Parents can provide love and emotional support for their children. But in the case of Kevin Nicholson, a Marine Corps veteran who served in Iraq and Afghanistan, he may not be able rely on them to fund his political campaign — because they're fans of his opponent.
Nicholson's parents, Donna and Michael, are supporting his opponent, incumbent Sen. Tammy Baldwin. This shouldn't be particularly surprising. On the campaign trail, the Republican candidate said he comes from a family of Democrats.
"My parents have a different worldview than I do, and it is not surprising that they would support a candidate like Tammy Baldwin who shares their perspective," Nicholson told CNN.
Nicholson's Democratic roots have not influenced only his campaign funding. In September, Politico traced Nicholson's transformation from president of College Democrats of America at the University of Minnesota to a conservative Republican. And it was partly because of the woman who would become his wife.
The story of Nicholson’s transformation starts with Jessie Roos. They met at the University of Minnesota, and according to mutual friends, forged a relationship owing to equal parts romance, intellectual admiration and political drive. They were inseparable, with Roos pulling double-duty as Nicholson’s girlfriend and most trusted adviser. This arrangement caused uneasiness in College Democrat circles as Nicholson campaigned to lead the national organization. The reason: Roos was among the most prominent conservatives on campus . . .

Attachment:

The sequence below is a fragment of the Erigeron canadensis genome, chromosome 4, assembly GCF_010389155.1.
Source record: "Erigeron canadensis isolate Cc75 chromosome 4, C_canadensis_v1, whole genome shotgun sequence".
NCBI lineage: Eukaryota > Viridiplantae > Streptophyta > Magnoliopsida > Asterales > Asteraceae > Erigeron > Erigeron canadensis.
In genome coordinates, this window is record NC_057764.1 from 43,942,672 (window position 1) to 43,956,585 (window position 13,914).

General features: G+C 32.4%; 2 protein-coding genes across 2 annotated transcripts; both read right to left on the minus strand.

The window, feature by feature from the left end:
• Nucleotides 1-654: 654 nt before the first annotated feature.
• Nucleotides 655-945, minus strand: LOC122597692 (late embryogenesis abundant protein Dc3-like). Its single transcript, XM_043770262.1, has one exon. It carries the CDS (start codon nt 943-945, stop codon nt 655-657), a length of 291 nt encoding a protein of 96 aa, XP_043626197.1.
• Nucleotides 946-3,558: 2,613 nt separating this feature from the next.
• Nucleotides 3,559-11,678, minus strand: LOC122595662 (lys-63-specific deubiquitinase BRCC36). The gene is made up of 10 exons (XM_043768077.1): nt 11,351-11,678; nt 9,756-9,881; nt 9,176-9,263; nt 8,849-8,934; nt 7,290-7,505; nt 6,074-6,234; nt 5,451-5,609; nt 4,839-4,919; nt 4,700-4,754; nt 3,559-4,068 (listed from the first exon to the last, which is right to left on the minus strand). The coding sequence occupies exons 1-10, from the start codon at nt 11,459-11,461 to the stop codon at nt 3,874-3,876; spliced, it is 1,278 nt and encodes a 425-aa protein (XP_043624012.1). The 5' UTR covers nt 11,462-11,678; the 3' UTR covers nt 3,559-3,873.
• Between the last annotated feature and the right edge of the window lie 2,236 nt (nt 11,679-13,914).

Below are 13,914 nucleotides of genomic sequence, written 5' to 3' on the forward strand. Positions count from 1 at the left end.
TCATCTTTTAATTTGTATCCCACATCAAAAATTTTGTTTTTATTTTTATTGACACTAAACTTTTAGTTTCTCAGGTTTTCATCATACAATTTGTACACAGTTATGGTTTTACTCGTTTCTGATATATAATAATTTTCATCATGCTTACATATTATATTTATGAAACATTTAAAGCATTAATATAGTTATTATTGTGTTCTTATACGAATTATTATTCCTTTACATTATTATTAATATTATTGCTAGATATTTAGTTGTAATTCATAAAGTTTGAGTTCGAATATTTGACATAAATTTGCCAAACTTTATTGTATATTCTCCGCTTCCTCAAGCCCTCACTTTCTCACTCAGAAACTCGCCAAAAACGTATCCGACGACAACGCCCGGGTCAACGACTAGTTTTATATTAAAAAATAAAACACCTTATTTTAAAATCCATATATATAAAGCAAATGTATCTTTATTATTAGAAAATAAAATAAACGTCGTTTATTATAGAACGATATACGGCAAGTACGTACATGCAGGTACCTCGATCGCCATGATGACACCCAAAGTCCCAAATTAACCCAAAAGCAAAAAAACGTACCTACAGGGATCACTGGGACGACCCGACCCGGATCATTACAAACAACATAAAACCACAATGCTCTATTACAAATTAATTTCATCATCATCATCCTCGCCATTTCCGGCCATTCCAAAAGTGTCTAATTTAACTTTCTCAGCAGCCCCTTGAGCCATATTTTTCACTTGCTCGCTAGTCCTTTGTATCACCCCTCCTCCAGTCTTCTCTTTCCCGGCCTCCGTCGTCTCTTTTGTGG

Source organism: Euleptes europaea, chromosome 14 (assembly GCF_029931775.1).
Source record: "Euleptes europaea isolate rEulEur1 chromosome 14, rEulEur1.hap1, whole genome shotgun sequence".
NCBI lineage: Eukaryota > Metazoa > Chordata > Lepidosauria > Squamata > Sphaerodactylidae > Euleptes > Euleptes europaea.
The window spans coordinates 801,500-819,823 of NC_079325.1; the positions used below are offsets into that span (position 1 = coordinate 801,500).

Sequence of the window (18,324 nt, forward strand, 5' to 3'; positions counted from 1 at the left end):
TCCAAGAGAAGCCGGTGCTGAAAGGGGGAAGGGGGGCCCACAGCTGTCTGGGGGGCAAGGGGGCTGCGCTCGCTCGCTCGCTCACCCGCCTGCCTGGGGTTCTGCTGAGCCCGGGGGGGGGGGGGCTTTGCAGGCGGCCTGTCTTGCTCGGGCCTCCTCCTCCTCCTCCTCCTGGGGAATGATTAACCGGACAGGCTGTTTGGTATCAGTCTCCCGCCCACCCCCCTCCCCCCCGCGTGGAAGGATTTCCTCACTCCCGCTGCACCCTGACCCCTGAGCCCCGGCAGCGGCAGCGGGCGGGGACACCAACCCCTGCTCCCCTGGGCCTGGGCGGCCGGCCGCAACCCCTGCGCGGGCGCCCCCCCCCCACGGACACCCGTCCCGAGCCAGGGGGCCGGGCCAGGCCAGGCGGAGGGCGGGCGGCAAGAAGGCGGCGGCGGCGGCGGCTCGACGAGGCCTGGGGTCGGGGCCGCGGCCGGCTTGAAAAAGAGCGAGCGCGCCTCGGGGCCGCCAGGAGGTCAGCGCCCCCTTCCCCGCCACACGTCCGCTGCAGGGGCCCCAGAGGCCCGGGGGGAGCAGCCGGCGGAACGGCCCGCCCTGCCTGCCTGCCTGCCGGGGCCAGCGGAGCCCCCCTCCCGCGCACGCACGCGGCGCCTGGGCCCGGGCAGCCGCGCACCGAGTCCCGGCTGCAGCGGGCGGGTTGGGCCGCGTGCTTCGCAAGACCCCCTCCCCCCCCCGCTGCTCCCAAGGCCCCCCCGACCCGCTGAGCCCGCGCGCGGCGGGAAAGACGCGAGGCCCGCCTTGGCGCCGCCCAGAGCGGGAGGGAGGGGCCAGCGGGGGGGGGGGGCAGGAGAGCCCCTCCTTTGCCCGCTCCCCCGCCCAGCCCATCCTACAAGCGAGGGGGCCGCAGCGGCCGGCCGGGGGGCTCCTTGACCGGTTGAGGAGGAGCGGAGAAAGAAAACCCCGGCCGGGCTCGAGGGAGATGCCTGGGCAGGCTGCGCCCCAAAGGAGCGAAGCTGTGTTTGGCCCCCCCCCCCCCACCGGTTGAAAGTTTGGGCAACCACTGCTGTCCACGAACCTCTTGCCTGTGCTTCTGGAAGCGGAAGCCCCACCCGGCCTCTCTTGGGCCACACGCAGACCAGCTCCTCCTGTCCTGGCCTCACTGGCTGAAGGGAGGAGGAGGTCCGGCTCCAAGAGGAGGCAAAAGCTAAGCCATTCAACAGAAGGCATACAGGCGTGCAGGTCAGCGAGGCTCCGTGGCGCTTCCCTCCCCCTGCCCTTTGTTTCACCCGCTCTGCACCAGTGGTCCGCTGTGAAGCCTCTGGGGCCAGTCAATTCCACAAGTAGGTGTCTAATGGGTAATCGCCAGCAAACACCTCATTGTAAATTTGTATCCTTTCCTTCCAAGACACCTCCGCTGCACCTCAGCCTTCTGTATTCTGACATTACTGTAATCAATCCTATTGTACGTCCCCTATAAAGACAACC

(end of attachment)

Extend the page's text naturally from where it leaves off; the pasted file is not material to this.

The couple broke up and reconciled repeatedly, in part because Roos feared Nicholson might never acknowledge the truth about himself: that deep down, he was a conservative. The relationship nearly ended, permanently, when Nicholson advocated “a woman’s right to choose” in his convention speech. Reviewing the text with him by phone from Minnesota, Roos went ballistic when she heard the line and demanded Nicholson remove it. He refused. “We got in a fight. I knew at the time it was not something he had thought extensively about,” she recalls to me. “And that definitely was a piece of the conversation in terms of courtship and leading toward marriage, because that was a no-go zone for me.”
It seems that Nicholson's time in the Marine Corps finalized his conversion. After a tour in Iraq, he told Politico, he had "given up on any shred of, 'I'll be a different kind of Democrat.'" Politico claims the Democrats' anti-war rhetoric had been a major turning point for him. "There was no other way to put this; I was lived," Nicholson told Politico. "I knew what we were doing there. We were stabilizing the country. We made incredible amounts of progress. And what I was hearing back home was a complete and absolute lie, as politicians were running around calling it a failure."
Since Nicholson announced his candidacy last July, his parents have donated nearly the legal maximum to Baldwin's primary campaign committee, according to federal campaign records, which are publicly available. Most of their contributions were funneled through Act Blue, a political action committee that provides funding to liberal candidates.
Federal campaign records show Donna Nicholson was a fan of Baldwin. In 2012, she gave hundreds of dollars to the seven-term congresswoman's successful campaign for Senate. Nicholson's most recent donation was to Democratic Rep. Ron Kind's congressional campaign and Act Blue.
But none of Nicholson's money went to her son's campaign. If Donna did donate to her son's campaign in 2018, it wouldn't be publicly available until the next FEC filing. The Federal Election Commission recommends party committees submit at least five reports covering its financial activity, including three quarterly reporters, one post-general report and one year-end report.
In the meantime, this should make for a fantastic Thanksgiving.